Suicide—even if it’s performed by a robot, and then only in a robot’s nightmare—just doesn’t move products. People don’t respond to suicide. Or football players acting all grossed out by seeing two straight dudes accidentally touch lips. Or a digitally reanimated zombie Redenbacher with skin so lifeless you’d swear he just climbed out of a casket at the funeral home. These were among the big losers picked by Stuart Elliot at the New York Times this year as he reviewed the advertising world’s more unconventional spots of 2007.
There were some successful campaigns, too, but we’re not AdWeek, so we’re just going to focus on the failures. They’re more fun anyway:
- Suicide-themed spots from G.M., Volkswagen, and Washington Mutual. The suicide bit was edited out of later airings of the G.M. spot.
- Orville Redenbacher’s CGI doppelganger, which has almost put me into therapy. Pulled after six months, and the agency responsible for it was fired.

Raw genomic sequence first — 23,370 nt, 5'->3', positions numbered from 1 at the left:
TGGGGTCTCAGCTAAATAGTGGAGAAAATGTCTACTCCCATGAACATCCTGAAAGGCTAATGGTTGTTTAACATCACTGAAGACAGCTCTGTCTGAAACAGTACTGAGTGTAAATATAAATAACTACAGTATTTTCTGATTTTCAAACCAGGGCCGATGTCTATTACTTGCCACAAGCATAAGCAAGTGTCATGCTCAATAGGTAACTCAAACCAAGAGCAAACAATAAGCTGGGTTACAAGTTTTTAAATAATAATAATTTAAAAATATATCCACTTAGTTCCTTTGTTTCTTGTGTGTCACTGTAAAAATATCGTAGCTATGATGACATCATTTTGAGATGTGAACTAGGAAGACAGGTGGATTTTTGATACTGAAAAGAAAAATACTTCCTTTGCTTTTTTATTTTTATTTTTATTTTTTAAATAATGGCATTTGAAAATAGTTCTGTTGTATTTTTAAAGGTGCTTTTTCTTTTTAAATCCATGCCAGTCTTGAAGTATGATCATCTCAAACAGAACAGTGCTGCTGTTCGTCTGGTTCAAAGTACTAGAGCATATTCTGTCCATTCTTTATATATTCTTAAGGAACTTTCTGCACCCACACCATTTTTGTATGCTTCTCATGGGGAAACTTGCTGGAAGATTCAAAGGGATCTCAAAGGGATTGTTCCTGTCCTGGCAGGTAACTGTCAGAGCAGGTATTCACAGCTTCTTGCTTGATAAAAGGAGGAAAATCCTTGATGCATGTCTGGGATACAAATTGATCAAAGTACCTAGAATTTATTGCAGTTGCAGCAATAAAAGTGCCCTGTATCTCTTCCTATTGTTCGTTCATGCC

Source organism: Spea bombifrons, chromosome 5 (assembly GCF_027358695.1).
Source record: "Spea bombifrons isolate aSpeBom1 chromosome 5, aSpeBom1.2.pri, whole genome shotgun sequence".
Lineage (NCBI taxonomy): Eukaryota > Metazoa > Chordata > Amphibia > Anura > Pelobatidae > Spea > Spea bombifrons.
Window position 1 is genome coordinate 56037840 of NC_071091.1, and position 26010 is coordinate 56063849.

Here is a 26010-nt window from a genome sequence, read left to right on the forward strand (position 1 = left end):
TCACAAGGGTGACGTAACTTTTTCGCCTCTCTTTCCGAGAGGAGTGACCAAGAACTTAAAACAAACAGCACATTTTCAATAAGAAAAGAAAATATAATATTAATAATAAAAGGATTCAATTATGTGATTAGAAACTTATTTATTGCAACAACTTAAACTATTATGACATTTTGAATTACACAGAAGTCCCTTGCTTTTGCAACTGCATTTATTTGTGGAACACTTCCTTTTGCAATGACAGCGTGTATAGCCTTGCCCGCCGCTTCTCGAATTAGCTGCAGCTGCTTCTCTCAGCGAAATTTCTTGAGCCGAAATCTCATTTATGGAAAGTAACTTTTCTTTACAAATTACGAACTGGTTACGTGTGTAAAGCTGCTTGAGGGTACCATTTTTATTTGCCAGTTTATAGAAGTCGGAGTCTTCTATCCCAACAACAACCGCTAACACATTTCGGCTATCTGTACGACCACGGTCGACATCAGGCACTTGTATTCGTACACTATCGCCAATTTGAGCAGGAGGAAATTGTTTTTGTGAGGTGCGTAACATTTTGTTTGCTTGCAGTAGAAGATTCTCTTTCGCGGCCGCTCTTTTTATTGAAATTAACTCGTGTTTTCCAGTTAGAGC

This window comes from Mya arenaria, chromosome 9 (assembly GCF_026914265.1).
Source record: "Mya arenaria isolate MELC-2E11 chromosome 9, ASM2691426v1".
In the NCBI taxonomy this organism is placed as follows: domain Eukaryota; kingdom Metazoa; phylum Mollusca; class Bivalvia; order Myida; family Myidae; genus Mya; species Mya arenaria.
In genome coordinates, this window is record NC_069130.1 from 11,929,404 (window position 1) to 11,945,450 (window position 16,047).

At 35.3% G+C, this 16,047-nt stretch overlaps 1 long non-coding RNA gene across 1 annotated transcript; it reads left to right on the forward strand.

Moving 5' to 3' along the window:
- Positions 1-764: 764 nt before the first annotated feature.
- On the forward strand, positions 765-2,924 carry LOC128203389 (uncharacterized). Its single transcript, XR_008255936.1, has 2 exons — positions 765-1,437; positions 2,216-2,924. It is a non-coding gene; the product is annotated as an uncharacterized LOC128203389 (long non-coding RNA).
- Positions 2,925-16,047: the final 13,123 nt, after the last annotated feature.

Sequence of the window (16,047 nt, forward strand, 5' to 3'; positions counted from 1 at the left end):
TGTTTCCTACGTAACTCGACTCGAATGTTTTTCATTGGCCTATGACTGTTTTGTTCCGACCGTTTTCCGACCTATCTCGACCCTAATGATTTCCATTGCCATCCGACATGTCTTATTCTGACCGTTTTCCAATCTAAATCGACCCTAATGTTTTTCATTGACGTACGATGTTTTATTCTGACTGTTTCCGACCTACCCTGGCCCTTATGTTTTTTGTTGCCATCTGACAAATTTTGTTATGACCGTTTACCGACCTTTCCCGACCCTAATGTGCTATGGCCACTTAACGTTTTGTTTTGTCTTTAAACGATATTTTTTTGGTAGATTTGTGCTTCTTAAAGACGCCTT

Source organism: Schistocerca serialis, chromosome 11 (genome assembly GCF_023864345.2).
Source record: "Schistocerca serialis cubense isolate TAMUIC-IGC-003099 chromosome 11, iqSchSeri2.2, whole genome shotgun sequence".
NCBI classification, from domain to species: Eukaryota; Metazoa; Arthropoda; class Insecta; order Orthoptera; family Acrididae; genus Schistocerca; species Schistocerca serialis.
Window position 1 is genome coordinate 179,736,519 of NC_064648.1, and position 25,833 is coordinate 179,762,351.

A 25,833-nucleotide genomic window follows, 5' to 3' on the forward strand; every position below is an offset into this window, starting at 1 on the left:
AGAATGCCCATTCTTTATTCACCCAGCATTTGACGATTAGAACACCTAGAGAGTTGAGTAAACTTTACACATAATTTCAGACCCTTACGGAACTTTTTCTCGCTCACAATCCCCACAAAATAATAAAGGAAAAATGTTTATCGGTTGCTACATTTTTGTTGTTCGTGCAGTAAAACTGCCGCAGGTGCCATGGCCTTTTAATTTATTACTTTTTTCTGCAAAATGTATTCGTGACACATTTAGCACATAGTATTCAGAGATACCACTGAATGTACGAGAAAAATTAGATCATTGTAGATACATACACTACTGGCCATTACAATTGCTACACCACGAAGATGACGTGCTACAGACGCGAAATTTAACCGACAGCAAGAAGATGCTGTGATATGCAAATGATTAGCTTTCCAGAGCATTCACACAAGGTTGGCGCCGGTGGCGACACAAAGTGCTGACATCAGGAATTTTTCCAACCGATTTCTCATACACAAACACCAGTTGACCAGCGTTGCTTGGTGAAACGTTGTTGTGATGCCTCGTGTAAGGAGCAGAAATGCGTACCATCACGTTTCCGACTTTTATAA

- The Snickers ad that “showed two lugs harming themselves after they had kissed by mistake.” Many people claimed the controversy was intentional, but Snickers aired the ad only once and then pulled both it and the related website, which included more clips of straight guys freaking out.
- Virgin Mobile used neighborhood-specific posters throughout New York City (where every neighborhood has a distinct name and personality). Unfortunately, the ones that made fun of the Upper East Side were put up in the Upper East Side.
“A Year for Quick Hits and Fast Flops as Campaigns Broke New Ground” [New York Times]
“GM changing robot suicide ad” [CCN Money]
“Let’s let Orville rest in peace” [AdFreak]
“Snickers yanks ad campaign” [Canada.com]
“Virgin Mobile Installs NYC Neigborhood-Specific Ads In Wrong Neighborhoods” [Medaibistro Fishbowl]